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    Learn Ethereum

    Ethereum is not just the second biggest cryptocurrency from Bitcoin. It is so much more, with its own vision of transforming the world.

    While Bitcoin effectively decentralised money, Ethereum seeks to decentralise everything else. It does this by providing a platform where a wide range of digital applications can run on a blockchain-based protocol.

    In concept, this is simple and revolutionary. In practice, Ethereum gets very complicated and fascinating. This is why it’s surprising that Ethereum’s creator, Vitalik Buterin, was only 19 years old when he and a select team coded the basic Ethereum infrastructure.

    What is Ethereum?

    Ethereum is a blockchain-based platform designed to run complex decentralised applications (Dapps) on a large interconnected network of computers globally.

    Ethereum is based on Bitcoin’s protocols for a trustless, peer-to-peer network of computers using a public blockchain ledger to keep track of transactions.

    However, while Bitcoin is limited to the exchange of digital cash, Ethereum is designed to have much more functionality—more like a smartphone on which any app can run. In other words, Ethereum is a general-purpose blockchain platform that powers third-party apps of all kinds.

    The computational power behind the platform comes from the many interconnected computers on the Ethereum network. These nodes carry out the work of verification (mining) on the Ethereum blockchain.

    Read our guide on Ethereum.

    What is Ether Currency?

    Ether is the ethereum coin, the native cryptocurrency of the Ethereum blockchain. It is the second-biggest crypto in the world in terms of market capitalisation, growing to over $250 billion USD as of the second quarter of 2021.

    The capitalised “Ethereum” is often used to refer to the Ethereum platform, while “ethereum” or Ether is used when referring to the cryptocurrency. At the time of writing, the ethereum price for one coin was about $2,300.

    Ether is a form of digital currency and can be used to send money from one node to another on the network. However, it also plays a more important function on the blockchain as the mode of payment of gas fees.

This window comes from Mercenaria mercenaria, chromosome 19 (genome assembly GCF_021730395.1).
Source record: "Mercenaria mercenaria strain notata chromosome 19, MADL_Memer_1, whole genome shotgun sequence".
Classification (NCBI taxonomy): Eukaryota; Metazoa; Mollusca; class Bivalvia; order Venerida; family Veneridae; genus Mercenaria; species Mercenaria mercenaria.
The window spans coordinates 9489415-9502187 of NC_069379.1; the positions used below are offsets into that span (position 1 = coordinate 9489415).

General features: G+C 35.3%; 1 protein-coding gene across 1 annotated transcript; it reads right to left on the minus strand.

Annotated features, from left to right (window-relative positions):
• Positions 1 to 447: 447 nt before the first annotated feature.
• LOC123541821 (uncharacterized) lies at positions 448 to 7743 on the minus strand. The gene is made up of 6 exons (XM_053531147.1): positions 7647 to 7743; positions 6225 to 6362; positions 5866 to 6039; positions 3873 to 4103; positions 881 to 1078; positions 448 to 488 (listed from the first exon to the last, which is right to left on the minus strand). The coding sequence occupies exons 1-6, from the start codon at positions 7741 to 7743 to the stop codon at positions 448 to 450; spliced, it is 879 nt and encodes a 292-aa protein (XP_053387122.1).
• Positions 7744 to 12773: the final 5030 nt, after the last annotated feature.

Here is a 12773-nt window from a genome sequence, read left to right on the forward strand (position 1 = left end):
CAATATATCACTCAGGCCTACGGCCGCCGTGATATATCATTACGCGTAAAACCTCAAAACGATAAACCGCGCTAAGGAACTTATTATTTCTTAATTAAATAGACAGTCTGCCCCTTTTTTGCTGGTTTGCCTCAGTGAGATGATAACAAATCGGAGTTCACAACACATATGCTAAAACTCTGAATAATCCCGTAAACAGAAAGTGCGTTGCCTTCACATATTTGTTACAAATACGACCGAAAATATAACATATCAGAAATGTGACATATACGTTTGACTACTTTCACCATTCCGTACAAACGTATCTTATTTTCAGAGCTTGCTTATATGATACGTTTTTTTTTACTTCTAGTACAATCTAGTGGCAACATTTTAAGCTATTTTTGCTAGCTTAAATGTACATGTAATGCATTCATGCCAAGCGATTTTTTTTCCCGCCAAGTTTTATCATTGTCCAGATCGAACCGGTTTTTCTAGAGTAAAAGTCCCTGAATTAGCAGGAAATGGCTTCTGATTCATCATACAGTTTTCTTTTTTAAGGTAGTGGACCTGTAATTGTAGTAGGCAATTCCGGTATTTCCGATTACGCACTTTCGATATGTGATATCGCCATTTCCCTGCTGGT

As a cryptocurrency, Ether functions just like Bitcoin and is accepted as a mode of payment just like any other stablecoin. Its purpose on the Ethereum network, however, is a bit more complex.

    Read our guide on Ether currency.

    What is Gas in Ethereum?

    Ethereum is, first and foremost, a large blockchain-based network of decentralised computers on which decentralised apps (Dapps) can run. Since the execution of all transactions and applications on the platform costs a certain amount of resources, every transaction comes with “gas fees” attached.

    It’s just like having coins for a telephone call. For every transaction to be valid, it must specify how much it is willing to spend to be executed, as well as the maximum gas it will consume (maximum units of computation).

    This gas price is specified in Ether (ETH) and is the reward for miners who actually execute the transactions and create the block on the chain.

    The gas system dictates how the computational resources on the Ethereum platform are used and are central to how the system works.

    Check out our article on gas limits.

    How Does Ethereum Mining Work?

    Ethereum is based largely on Bitcoin’s blockchain protocol. That means it also inherited its Proof of Work Consensus system, which requires mining.

    Mining refers to the computational effort and resources (electricity, computer hardware) required to solve complex mathematical puzzles before a new block can be added to the chain. This is the way transactions are validated and new tokens are created.

    The PoW protocol serves the double purpose of giving miners an incentive to do the work of maintaining the blockchain while making it very hard or impractical to hack the network.

    However, the ongoing upgrade to Ethereum 2.0 will move the blockchain to a Proof of Stake consensus protocol and away from PoW. With the new ethereum technology, there will be no need for mining and the network will be more environmentally friendly. For more about PoW, PoS, and Ethereum mining.

    How to Mine Ethereum

    Unlike Bitcoin, Ethereum is optimised to be mined using graphics cards (GPUs) instead of CPUs. That’s because it uses a different cryptographic function (Ethash), which is memory-hard and thus resistant to specialised mining chips called ASICs. Deep dive further to learn what makes ethereum different from bitcoin.

    A basic gaming rig with at least 3 GB of RAM is enough to start mining ethereum, but not profitably. To make money by mining Ether, you’ll need to build a mining rig with several GPUs, a motherboard, a monitor, and a power supply unit.

    Once you have the rig set up, you can decide to be a solo miner or join a pool such as Nanopool. Depending on your choice, you will need to download the mining software, a mining OS, install an Ethereum wallet, and download the Ethereum blockchain.

    It’s not so hard as it sounds, especially if you plan to join a popular ethereum mining pool.

    How do Ethereum Smart Contracts Work?

    The Ethereum blockchain is unique for its use of smart contracts. Smart Contracts are scripts that run when certain conditions are met, with no need for any third party to verify these conditions.

    For example, a smart contract could specify that a certain person is to be paid on a specific date. You don’t need any third party to verify that the date has been reached, so a smart contract can be self-executing.